Package turbogears :: Module controllers

Module controllers

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Classes and methods for TurboGears controllers.

Base class for a web application's controller.
Base class for the root of a web application.
Base class for the root of a web application.
error_handler(handler=None, rules=None) source code
exception_handler(handler=None, rules=None) source code
validate(form=None, validators=None, failsafe_schema=none, failsafe_values=None, state_factory=None)
Validate input.
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expose(template=None, allow_json=None, format=None, content_type=None, fragment=False, as_format='default', accept_format=None, **options)
Exposes a method to the web.
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Set a message to be displayed in the browser on next page display.
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url(tgpath, tgparams=None, **kw)
Computes relocatable URLs.
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Return name of the server this application runs on.
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absolute_url(tgpath='/', params=None, **kw)
Return absolute URL (including schema and host to this server).
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redirect(redirect_path, redirect_params=None, **kw)
Redirect (via cherrypy.HTTPRedirect).
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Function Details

validate(form=None, validators=None, failsafe_schema=none, failsafe_values=None, state_factory=None)

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Validate input.

  • form (a form instance) - a form instance that must be passed throught the validation process... you must give a the same form instance as the one that will be used to post data on the controller you are putting the validate decorator on.
  • validators (dictionary or schema instance) - individual validators to use for parameters. If you use a schema for validation then the schema instance must be the sole argument. If you use simple validators, then you must pass a dictionary with each value name to validate as a key of the dictionary and the validator instance (eg: tg.validators.Int() for integer) as the value.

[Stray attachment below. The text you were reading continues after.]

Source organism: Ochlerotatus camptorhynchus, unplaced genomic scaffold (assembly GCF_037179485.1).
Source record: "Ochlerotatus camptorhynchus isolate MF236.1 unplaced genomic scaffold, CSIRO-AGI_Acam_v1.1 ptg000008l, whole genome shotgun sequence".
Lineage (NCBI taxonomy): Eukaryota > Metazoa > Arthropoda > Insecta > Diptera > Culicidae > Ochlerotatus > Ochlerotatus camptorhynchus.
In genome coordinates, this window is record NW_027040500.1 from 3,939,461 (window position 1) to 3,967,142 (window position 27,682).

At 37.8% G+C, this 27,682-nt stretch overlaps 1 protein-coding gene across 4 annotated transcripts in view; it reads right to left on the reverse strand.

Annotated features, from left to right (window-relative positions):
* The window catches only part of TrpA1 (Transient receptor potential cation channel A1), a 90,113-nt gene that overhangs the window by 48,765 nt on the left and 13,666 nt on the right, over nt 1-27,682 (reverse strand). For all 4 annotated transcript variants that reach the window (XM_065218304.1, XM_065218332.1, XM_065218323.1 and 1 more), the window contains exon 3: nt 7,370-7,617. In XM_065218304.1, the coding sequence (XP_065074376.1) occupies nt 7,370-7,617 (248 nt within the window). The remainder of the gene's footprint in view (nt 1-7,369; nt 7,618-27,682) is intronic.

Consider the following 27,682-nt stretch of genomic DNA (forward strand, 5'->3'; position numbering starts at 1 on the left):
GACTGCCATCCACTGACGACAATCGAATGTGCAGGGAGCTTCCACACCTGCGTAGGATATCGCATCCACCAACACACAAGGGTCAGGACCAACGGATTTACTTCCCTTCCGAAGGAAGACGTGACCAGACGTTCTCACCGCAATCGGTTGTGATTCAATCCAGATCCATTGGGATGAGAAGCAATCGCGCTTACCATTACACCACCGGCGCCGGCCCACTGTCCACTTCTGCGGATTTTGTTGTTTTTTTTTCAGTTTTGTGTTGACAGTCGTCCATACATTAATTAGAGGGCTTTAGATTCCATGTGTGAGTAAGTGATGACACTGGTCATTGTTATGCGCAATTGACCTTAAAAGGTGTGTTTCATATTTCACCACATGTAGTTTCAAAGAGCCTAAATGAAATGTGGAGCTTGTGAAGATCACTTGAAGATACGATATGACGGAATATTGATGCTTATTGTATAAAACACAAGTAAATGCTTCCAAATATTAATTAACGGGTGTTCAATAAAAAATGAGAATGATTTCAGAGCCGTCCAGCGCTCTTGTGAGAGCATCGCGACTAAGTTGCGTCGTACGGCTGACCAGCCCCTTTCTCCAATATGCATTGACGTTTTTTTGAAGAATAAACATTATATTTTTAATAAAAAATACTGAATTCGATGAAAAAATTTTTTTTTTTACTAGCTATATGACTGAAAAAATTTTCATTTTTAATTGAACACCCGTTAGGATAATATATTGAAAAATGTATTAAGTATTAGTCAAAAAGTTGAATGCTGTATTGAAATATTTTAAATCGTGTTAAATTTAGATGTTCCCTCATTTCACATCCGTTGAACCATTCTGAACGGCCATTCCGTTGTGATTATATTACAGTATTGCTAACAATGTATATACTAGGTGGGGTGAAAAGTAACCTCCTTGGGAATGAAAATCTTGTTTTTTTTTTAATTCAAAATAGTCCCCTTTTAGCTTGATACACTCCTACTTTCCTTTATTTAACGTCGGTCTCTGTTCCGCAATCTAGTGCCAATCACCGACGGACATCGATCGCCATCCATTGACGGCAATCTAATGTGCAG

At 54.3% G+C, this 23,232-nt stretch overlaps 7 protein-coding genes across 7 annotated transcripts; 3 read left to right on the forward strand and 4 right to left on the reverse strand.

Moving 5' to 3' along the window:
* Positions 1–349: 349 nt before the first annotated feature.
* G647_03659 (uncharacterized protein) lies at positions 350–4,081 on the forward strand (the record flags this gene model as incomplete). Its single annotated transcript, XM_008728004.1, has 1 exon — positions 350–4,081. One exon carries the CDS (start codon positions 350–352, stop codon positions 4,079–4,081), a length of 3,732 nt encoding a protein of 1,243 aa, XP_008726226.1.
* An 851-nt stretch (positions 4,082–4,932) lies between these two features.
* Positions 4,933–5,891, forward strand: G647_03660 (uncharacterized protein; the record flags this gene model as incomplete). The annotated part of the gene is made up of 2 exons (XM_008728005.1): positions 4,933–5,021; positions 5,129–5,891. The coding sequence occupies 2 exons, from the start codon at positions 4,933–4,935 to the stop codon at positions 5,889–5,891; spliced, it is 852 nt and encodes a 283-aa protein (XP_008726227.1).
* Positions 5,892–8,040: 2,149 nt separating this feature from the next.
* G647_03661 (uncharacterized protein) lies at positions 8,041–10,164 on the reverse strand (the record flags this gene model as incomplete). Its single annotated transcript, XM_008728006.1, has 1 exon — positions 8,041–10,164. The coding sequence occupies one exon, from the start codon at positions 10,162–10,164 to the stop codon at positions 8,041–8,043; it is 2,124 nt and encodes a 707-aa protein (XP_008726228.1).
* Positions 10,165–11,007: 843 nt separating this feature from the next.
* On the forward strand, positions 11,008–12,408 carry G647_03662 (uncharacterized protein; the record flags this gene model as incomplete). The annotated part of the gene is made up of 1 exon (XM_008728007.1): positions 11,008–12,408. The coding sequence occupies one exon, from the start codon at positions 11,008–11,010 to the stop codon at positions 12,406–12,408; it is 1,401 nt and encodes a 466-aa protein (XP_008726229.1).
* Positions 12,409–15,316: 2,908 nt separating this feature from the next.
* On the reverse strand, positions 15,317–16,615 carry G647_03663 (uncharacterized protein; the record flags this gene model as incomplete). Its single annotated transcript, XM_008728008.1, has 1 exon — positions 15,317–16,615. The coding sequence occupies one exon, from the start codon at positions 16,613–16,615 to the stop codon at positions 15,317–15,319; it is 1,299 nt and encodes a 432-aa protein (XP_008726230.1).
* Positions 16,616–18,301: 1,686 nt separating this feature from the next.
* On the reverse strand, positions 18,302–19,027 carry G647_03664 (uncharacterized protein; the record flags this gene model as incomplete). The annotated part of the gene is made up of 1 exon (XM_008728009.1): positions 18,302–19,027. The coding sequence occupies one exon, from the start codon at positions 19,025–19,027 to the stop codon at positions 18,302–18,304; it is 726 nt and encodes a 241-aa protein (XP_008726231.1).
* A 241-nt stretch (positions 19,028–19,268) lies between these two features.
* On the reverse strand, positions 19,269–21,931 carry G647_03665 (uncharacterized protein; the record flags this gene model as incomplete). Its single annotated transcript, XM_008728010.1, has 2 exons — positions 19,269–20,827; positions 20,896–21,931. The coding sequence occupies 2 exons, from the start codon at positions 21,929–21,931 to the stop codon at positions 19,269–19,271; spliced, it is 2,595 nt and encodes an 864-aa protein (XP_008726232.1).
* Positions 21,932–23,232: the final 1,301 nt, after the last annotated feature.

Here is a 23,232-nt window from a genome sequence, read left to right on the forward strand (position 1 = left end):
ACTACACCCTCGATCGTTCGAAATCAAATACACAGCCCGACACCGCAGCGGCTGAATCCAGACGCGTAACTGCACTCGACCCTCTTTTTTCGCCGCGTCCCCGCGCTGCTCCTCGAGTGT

• failsafe_schema (errorhandling.FailsafeSchema) - a schema for handling failsafe values. The default is 'none', but you can also use 'values', 'map_errors', or 'defaults' to map erroneous inputs to values, corresponding exceptions or method defaults.
  • failsafe_values (a dictionary or a single value) - replacements for erroneous inputs. You can either define replacements for every parameter, or a single replacement value for all parameters. This is only used when failsafe_schema is 'values'.
  • state_factory (callable or None) - If this is None, the initial state for validation is set to None, otherwise this must be a callable that returns the initial state to be used for validation.

expose(template=None, allow_json=None, format=None, content_type=None, fragment=False, as_format='default', accept_format=None, **options)

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Exposes a method to the web.

By putting the expose decorator on a method, you tell TurboGears that
the method should be accessible via URL traversal. Additionally, expose
handles the output processing (turning a dictionary into finished
output) and is also responsible for ensuring that the request is
wrapped in a database transaction.

You can apply multiple expose decorators to a method, if
you'd like to support multiple output formats. The decorator that's
listed first in your code without as_format or accept_format is
the default that is chosen when no format is specifically asked for.
Any other expose calls that are missing as_format and accept_format
will have as_format implicitly set to the whatever comes before
the ":" in the template name (or the whole template name if there
is no ":". For example, <code>expose("json")</code>, if it's not
the default expose, will have as_format set to "json".

When as_format is set, passing the same value in the tg_format
parameter in a request will choose the options for that expose
decorator. Similarly, accept_format will watch for matching